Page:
Make TV Your New Favourite Coaching Tool

  • February 21st, 2019
  • Tom Bean

In an age where 24-hour live sport is almost a guarantee, a moment rarely passes where your players can't be learning and developing. The accessibility of the internet and television for today's youngsters is consistently scrutinised; however by embracing them, it's easy to recognise the opportunities they present as a tool for us coaches.

Video analysis is not a new concept - in top level sport, video sessions are almost as regular as physical training sessions and are afforded a lot of time and effort. Videos are used to understand areas to exploit in upcoming opposition, to recognise aspects of play to improve and to take ownership over performances. As a result, a players development should involve establishing the skills to be able to watch performances back to understand trends in play, strengths and weaknesses etc.

However, since most young players and grassroots coaches do not have the resources to be able to film games and/or access footage on other teams, a players analytical development is often easily overlooked. This is where the abundance of live sport and highlights packages on TV and the internet declare themselves as valuable resources.

It's easy to assume that 'viewing' sport requires little to no skill and you'd be right. However to analyse the game by properly 'watching' requires a set of skills that must be learnt.

As a coach, setting some small but enjoyable homework tasks to watch games on the TV and to analyse them is a great way to teach players how to 'study' the game - depending on players age and ability, tasks can be adjusted accordingly. Once equipped with the analytic skills to scrutinise matches, their sporting brains become capable of appreciating the influence on their own performance.

The Long-Term Athlete Development programme (LTAD) by I. Balyi, R. Way & C. Higgs (2013) outlines the curve of development for young athletes, focussing on their physical attributes. Discover how these skills we have outlined fit into the LTAD with a focus on your players analytical development.

Learn to Watch

Between the ages of 8-12, the LTAD suggests children are ready to begin developing foundational skills - this is no different for analytical skills.

At this age, children like to "admire and imitate older people and share their thoughts and reactions in co-operative environments" (L. Seth, 2019). They recognise outcomes but perhaps don't fully appreciate why or how they came about.

The case is the same for team and individual sports - young players will copy their favourite players so get them to watch a game or some highlights and get them thinking about why. Ask them:

  • What was your favourite goal and why?
  • Pick the best shot of the match in their opinion and explain why?
  • What player would you most like on your team and for what reason?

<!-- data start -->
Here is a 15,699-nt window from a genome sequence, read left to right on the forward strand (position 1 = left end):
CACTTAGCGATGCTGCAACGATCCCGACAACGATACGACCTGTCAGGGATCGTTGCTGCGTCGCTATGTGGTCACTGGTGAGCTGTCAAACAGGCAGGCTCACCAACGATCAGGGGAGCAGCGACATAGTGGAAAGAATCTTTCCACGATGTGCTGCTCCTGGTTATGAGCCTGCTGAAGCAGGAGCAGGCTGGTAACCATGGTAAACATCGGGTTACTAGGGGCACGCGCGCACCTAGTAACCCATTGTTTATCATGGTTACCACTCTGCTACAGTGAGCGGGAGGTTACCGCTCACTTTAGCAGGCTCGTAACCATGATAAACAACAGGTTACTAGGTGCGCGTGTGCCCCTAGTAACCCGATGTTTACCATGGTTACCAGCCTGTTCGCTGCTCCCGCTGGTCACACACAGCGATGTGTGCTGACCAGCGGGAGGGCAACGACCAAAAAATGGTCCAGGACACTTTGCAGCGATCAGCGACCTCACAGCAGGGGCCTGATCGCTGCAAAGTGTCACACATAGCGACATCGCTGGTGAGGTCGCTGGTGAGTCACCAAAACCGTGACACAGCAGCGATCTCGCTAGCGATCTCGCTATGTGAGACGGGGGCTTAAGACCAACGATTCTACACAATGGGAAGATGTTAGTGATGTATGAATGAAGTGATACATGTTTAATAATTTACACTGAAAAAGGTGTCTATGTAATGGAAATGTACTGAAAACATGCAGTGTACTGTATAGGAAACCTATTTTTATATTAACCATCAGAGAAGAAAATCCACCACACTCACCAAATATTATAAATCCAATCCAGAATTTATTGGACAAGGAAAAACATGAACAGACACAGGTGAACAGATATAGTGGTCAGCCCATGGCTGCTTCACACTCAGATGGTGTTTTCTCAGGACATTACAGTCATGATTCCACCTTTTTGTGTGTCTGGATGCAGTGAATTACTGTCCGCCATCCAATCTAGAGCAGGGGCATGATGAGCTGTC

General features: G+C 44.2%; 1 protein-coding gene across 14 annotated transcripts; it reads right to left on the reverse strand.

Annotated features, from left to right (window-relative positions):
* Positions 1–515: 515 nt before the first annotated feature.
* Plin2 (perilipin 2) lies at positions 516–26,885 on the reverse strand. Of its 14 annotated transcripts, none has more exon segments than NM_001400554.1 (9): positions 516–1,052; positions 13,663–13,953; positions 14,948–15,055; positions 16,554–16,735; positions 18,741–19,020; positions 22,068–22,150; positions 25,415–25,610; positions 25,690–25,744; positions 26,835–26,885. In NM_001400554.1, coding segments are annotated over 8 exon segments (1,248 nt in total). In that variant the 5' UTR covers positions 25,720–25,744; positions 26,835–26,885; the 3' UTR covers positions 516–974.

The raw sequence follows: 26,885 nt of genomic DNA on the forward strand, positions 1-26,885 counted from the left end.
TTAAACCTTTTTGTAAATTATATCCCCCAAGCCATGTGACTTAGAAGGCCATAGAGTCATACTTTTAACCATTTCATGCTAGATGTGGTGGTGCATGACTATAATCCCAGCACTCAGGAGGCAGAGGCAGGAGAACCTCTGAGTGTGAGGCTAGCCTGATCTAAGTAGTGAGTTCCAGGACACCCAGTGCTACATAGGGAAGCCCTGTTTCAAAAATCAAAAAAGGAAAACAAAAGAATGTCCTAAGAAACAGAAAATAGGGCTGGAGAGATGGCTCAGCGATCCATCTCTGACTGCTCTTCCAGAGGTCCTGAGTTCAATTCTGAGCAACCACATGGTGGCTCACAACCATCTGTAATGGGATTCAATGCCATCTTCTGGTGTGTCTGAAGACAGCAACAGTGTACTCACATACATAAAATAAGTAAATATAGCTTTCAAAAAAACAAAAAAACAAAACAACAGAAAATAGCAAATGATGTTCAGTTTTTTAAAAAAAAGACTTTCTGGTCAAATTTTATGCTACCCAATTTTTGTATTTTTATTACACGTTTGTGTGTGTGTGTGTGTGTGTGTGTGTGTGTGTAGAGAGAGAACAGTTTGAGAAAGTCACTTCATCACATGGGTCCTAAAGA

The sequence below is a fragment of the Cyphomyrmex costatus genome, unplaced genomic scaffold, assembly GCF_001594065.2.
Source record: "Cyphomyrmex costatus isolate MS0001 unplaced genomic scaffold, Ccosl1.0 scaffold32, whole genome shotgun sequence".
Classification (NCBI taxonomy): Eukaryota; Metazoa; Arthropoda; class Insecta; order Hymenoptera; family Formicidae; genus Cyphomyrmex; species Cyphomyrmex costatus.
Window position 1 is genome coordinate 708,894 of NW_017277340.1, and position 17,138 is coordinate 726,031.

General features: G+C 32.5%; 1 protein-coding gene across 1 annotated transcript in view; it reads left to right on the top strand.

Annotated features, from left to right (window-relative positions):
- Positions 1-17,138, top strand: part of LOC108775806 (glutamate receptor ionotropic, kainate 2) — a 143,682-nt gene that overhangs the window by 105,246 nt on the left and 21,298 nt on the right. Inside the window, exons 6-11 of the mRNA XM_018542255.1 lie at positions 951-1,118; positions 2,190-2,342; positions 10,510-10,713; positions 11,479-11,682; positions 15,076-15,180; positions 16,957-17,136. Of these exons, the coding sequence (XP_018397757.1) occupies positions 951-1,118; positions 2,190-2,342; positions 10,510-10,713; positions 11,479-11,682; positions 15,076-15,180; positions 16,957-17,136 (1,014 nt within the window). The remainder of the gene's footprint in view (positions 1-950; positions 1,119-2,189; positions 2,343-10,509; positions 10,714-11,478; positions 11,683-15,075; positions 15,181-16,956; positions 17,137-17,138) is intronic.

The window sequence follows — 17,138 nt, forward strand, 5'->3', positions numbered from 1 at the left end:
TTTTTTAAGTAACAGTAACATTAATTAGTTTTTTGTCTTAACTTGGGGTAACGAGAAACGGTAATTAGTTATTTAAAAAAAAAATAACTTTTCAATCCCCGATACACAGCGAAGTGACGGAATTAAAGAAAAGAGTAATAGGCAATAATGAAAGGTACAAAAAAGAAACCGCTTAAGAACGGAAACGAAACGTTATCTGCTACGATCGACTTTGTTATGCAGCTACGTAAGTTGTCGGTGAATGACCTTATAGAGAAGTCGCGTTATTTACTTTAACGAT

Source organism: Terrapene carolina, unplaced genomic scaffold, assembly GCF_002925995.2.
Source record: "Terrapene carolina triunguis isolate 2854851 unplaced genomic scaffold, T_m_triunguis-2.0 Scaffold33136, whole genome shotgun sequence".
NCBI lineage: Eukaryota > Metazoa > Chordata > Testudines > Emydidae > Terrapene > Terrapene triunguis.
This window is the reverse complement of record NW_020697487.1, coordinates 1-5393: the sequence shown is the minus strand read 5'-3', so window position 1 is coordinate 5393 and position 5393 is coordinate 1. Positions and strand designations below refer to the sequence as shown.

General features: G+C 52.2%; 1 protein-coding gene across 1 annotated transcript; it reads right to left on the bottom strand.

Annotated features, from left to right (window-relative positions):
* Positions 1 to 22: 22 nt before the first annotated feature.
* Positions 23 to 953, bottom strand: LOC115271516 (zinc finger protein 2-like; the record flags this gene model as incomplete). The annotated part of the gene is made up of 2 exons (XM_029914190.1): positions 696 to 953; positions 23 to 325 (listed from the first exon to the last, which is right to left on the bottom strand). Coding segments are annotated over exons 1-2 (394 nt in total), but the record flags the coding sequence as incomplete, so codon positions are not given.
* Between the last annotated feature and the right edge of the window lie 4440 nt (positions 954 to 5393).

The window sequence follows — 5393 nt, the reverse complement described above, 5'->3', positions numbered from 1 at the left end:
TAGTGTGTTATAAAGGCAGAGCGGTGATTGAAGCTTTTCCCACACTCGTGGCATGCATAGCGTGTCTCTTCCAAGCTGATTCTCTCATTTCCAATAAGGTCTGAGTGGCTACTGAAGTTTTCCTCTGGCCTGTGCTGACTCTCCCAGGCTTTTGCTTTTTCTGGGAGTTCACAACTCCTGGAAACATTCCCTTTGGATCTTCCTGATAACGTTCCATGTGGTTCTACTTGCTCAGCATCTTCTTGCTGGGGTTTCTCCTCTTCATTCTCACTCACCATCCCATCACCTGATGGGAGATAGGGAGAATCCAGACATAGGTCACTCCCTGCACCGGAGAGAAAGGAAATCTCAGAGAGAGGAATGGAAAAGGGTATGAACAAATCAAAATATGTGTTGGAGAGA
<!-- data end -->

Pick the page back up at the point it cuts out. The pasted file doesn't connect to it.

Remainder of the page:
Watch to Train

From 12-17, people become 'physiologically responsive to stimuli and training' and start to be responsive towards 'sports specific skills and tactics' (I. Balyi, R. Way & C. Higgs, 2013).

This is an important period for developing analytical skills to start improving problem-solving capabilities. Players at this age can start to scrutinise performances tactically as well as technically.

Get players to watch a match and ask them:

  • Focus on three players from different positions and outline what attributes make them best suited to their role?
  • In an individual sport, identify the main characteristics of an elite player and compare them against an amateur player. What makes them different?
  • Can you identify the tactics each team has adopted? e.g. Is one playing a deeper, counter-attacking style and what benefit do they get from it?

Watch to Compete/Win

At 17+ years, the focus should be on 'optimising the engine and teaching participants how to compete' (I. Balyi, R. Way & C. Higgs, 2013) and the same approach must be taken with the use of video footage.

Players should now have the skills to recognise technical points and identify tactical styles but as a progression, must now recognise how they can use it to influence their own performance.

Watching a game on television, players should start to think about if they were in the situation, how would they need perform to exploit the opposition and compete. Ask them:

  • After identifying how the one team/player (in individual sports) is playing, highlight their strengths and weaknesses and consider what tactical approach you'd take to exploit/nullify them?
  • Focus on one player who plays in the same position as you. Watch how they play and what they do to help the teams tactics. Begin to use visualisation to put yourself in that position and learn from the way they play to develop your own understanding.

Video in sport has a progressively influential role on elite teams preparation, yet is still somewhat neglected at lower levels. With the volume and accessibility of live sport and online highlights however, the opportunities for grassroots coaches is there to take.

Children need to see analytical skills being fed into their development process to prepare them for what is now a fundamental part of elite sport.

So next time there is a big game coming up, get your players thinking a bit deeper when they settle down to enjoy the match - you never know where it could lead them.

Seth, L. (2019) Using televised games to help players learn. Available at: (Accessed 20 February 2019)

I, Balyi., R, Way. & C, Higgs. (2013) Long Term Athlete Development.